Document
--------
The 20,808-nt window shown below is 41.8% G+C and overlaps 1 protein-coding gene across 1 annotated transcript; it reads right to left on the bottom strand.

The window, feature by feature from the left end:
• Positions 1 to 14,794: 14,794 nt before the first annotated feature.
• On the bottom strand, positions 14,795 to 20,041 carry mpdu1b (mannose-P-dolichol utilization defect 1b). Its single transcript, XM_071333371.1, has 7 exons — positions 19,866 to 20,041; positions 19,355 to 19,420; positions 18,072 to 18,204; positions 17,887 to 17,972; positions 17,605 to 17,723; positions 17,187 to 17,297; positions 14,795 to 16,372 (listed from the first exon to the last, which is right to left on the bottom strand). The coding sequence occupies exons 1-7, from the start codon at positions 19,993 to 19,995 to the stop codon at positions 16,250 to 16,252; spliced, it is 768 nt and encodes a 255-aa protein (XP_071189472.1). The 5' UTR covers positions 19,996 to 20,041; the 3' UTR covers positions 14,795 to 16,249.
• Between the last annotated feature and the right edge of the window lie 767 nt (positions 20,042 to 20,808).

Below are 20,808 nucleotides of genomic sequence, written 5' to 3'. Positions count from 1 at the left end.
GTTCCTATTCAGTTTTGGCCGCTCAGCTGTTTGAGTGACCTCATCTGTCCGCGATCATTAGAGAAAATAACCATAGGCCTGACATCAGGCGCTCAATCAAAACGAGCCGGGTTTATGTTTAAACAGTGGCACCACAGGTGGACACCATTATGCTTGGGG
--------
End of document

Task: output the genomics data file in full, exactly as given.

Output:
The 20,808-nt window shown below is 41.8% G+C and overlaps 1 protein-coding gene across 1 annotated transcript; it reads right to left on the bottom strand.

The window, feature by feature from the left end:
• Positions 1 to 14,794: 14,794 nt before the first annotated feature.
• On the bottom strand, positions 14,795 to 20,041 carry mpdu1b (mannose-P-dolichol utilization defect 1b). Its single transcript, XM_071333371.1, has 7 exons — positions 19,866 to 20,041; positions 19,355 to 19,420; positions 18,072 to 18,204; positions 17,887 to 17,972; positions 17,605 to 17,723; positions 17,187 to 17,297; positions 14,795 to 16,372 (listed from the first exon to the last, which is right to left on the bottom strand). The coding sequence occupies exons 1-7, from the start codon at positions 19,993 to 19,995 to the stop codon at positions 16,250 to 16,252; spliced, it is 768 nt and encodes a 255-aa protein (XP_071189472.1). The 5' UTR covers positions 19,996 to 20,041; the 3' UTR covers positions 14,795 to 16,249.
• Between the last annotated feature and the right edge of the window lie 767 nt (positions 20,042 to 20,808).

Below are 20,808 nucleotides of genomic sequence, written 5' to 3'. Positions count from 1 at the left end.
GTTCCTATTCAGTTTTGGCCGCTCAGCTGTTTGAGTGACCTCATCTGTCCGCGATCATTAGAGAAAATAACCATAGGCCTGACATCAGGCGCTCAATCAAAACGAGCCGGGTTTATGTTTAAACAGTGGCACCACAGGTGGACACCATTATGCTTGGGG